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The leader of the Thai Pakdee Party, Warong Dechgitvigrom, recently posted a photo of himself at a gas station in Australia. “Gas prices in Australia are not cheap,” he said. “In Thailand, the government is still helping reduce the price.”
Netizens swamped his post, pointing out that even if gas prices are higher in Australia, an Australian worker makes more in an hour than a Thai worker does in a day on minimum wage. Warong later edited his post to respond, saying that people are not supposed to compares wages or income with gas prices.
This episode encapsulates the difficulties facing the Prayut administration. A rising cost of living, driven by global conditions such as increased gas prices, is plaguing governments all over the world. Russia’s invasion of Ukraine has proven to be the catalyst of an economic headache for which Thailand’s prime minister cannot be blamed.
Voters, however, are unlikely to be sympathetic; global comparisons do not help. Joe Biden’s approval ratings are at the lowest point in his presidency, even as he explains to voters that they are experiencing “Putin’s price hike”; Boris Johnson is not doing much better. Perhaps only Kishida Fumio is seeing his favorability at a record high.
But that may have a lot to do with the fact that there are few viable alternatives in the public eye to Kishida in Japan, and unfortunately for Prayut, there are plenty of high-profile politicians who wish to be prime minister in Thailand. In March, Prayut was outpolled by the Move Forward Party’s Pita Limjaroenrat in a NIDA survey on voter support for potential candidates for premier. This followed a consistent decline in his favorability ratings over the past couple of quarters.
One suspects that Prayut’s stock will not rise in the next poll as Thais continue to feel their pockets squeezed. With a general election due next year at the latest, this is hardly what the prime minister wants at this juncture.
The government is trying to put a brave face even as the economic news worsens. The finance minister, Arkhom Termpittayapaisith, recently assured the nation that Thailand is not at risk of stagflation: when economic growth slows while inflation is high.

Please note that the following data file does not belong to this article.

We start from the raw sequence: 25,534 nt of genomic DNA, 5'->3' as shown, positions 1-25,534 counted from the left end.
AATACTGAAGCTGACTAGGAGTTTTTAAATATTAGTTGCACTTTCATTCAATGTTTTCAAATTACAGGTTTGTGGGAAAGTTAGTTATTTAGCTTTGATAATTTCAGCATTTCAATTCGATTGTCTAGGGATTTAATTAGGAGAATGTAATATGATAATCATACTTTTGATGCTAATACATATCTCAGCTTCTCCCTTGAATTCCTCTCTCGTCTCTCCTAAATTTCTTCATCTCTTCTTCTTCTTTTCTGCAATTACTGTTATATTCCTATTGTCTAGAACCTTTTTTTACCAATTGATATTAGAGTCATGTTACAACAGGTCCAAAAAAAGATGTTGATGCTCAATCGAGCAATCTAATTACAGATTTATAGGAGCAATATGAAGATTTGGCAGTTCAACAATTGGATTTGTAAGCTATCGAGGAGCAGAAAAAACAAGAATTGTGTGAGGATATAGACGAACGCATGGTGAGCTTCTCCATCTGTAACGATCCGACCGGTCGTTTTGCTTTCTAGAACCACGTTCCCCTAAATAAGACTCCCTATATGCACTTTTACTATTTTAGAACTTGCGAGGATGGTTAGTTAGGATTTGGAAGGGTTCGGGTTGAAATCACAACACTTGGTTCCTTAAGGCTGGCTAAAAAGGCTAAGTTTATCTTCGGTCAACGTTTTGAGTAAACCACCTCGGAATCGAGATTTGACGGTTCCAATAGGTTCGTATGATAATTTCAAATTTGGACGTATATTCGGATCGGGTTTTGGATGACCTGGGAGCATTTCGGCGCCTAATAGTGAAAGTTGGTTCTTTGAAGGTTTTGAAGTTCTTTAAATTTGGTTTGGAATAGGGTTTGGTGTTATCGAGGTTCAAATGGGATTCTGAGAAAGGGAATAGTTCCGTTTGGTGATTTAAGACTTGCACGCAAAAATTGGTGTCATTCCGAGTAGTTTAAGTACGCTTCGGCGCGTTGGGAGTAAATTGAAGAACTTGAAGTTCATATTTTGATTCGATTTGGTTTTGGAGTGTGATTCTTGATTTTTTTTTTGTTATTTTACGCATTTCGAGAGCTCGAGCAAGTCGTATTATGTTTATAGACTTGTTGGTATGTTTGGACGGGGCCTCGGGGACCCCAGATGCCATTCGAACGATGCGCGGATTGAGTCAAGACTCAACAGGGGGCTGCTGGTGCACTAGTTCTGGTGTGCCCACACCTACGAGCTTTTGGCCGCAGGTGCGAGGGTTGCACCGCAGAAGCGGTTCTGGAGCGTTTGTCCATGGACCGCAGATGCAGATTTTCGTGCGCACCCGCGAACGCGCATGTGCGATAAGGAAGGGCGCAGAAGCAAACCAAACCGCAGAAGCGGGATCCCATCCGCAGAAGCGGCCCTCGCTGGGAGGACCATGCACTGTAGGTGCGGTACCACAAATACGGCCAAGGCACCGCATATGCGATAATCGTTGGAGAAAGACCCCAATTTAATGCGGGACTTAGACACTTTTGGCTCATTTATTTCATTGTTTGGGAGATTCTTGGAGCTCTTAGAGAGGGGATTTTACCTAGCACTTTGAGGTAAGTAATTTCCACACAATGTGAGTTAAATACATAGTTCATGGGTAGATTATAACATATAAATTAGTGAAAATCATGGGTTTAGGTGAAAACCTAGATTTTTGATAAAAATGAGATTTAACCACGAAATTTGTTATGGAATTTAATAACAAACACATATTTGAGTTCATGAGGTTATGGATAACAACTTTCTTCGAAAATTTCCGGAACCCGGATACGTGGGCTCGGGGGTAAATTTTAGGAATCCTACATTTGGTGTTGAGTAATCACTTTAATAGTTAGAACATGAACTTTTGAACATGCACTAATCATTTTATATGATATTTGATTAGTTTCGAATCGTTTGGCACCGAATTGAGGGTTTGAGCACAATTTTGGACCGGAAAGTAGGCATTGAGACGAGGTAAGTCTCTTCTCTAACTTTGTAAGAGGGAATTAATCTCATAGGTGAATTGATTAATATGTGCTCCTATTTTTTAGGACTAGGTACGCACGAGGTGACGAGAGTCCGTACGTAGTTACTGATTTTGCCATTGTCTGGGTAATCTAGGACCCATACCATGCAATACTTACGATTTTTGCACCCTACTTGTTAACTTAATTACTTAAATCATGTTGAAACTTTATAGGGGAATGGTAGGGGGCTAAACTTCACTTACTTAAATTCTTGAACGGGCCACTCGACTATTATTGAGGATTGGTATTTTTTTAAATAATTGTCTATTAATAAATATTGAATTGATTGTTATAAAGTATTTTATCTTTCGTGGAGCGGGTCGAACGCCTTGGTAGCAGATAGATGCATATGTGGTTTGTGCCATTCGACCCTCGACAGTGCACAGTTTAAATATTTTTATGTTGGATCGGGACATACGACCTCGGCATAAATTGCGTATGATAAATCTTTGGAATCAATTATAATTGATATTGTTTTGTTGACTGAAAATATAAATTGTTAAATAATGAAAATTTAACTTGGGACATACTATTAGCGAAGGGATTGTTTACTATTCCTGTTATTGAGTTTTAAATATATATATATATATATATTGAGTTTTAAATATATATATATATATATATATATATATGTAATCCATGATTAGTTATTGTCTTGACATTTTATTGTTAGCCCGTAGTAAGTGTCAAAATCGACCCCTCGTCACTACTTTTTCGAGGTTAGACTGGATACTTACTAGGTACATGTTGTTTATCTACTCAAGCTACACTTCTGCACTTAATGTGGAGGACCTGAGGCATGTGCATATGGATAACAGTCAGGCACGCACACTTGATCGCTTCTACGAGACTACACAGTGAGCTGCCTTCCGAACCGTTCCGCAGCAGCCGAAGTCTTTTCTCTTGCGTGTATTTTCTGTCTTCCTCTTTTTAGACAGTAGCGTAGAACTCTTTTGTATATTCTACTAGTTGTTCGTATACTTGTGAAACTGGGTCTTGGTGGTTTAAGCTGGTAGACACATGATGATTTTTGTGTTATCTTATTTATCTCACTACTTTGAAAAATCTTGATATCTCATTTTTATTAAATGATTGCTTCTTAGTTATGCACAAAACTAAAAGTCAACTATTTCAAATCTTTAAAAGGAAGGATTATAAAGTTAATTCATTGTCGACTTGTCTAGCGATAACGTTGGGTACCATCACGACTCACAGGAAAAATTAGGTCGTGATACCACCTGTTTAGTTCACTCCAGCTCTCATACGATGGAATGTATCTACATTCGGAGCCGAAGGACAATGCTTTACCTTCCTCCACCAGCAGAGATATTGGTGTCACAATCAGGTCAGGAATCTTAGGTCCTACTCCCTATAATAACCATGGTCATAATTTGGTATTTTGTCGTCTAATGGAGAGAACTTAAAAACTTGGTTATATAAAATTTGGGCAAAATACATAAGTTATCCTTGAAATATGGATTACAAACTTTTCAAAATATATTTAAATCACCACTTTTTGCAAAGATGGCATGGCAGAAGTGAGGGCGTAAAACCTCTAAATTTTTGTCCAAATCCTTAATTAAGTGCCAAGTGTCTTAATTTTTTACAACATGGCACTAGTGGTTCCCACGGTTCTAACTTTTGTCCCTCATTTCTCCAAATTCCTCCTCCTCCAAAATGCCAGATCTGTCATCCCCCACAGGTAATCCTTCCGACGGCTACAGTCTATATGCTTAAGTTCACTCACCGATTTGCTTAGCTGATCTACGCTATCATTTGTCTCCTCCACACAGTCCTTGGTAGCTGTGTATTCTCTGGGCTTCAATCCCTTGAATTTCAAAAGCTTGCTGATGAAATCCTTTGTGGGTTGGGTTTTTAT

But the economic picture is simply not pretty. Even after GDP shrank by double digits during the coronavirus pandemic, the recovery has been tepid at best, with the government cutting its growth forecast this year to only 2.5-3.5%. Thailand’s economic drivers are not back at full strength; the tourism sector, for example, remains hampered by a China still zealously pursuing a zero-COVID strategy.
Inflation, meanwhile, is simply far more than tepid; it has now soared to a 13-year high. The government, however, is running out of tools in its arsenal with which to respond.
The Oil Fuel Fund, which helps to subsidize fuel prices, is now 85 billion baht in the red. KLA Party leader Korn Chatikavanij recently pointed out that the oil refining margin has increased significantly over the past year, further burdening both consumers and putting the Oil Fuel Fund at further risk, meaning the government should step in and place a price ceiling on this margin. Prayut responded that the government can only ask for cooperation from the refineries.
Meanwhile, the Commerce Minister, Jurin Laksanawisit, denied a request from the producers of Thailand’s ubiquitous Mama instant noodles. (Instant noodle prices are currently controlled by the ministry.) While insisting that he feels sympathy for producers facing higher costs, Jurin asked they retain the current price for as long as possible. He noted, however, that eventually he may have to relent and permit a price increase: “Having expensive products in the market is better than shortages.”
To add to the government’s woes, the immensely popular Khon La Krueng (‘half and half’) scheme is not being continued after the Ministry of Finance said that the scheme is too expensive and inappropriate for this period of economic recovery.
As the name suggests, the program had allowed consumers who sign up to pay only half the price of eligible products at eligible SME shops, with the government subsidizing the other half of the cost. It had been devised to help struggling shops attract customers during the pandemic, but its understandable popularity meant the scheme had been continued again and again. Indeed, it has emerged as one of the government’s signature achievements. Coalition partners bickered publicly while campaigning over who should get credit for it; Palang Pracharath candidates held signs with “Khon La Krueng” written on them as they canvassed for votes.
Yet the Khon La Krueng program’s demise illustrates the government’s conundrum well. That the government had to borrow and spend to protect livelihoods during lockdown was reasonable. But how fiscally stringent will Prayut be now that the worst of the pandemic is over? Deputy Prime Minister Supattanapong Punmeechaow has already said that the government is ready to borrow again if necessary. But many eyes will also be watching the grim numbers. Since the pandemic started, Thailand’s public debt soared from 41% to 61% of GDP, with the debt limit raised to 70% in 2021.
Thitinan Pongsudhirak wrote last year that under Prayut, “a huge debt load was piling up well before the pandemic arrived in early 2020…the Prayut government has been overspending year in and year out without clear prospects for economic growth and increased revenue on the horizon.”
The government may soon have to overspend again, to save both the people from an ever-growing economic burden that shows no sign of ceasing, and their own popularity as they prepare to face the next election.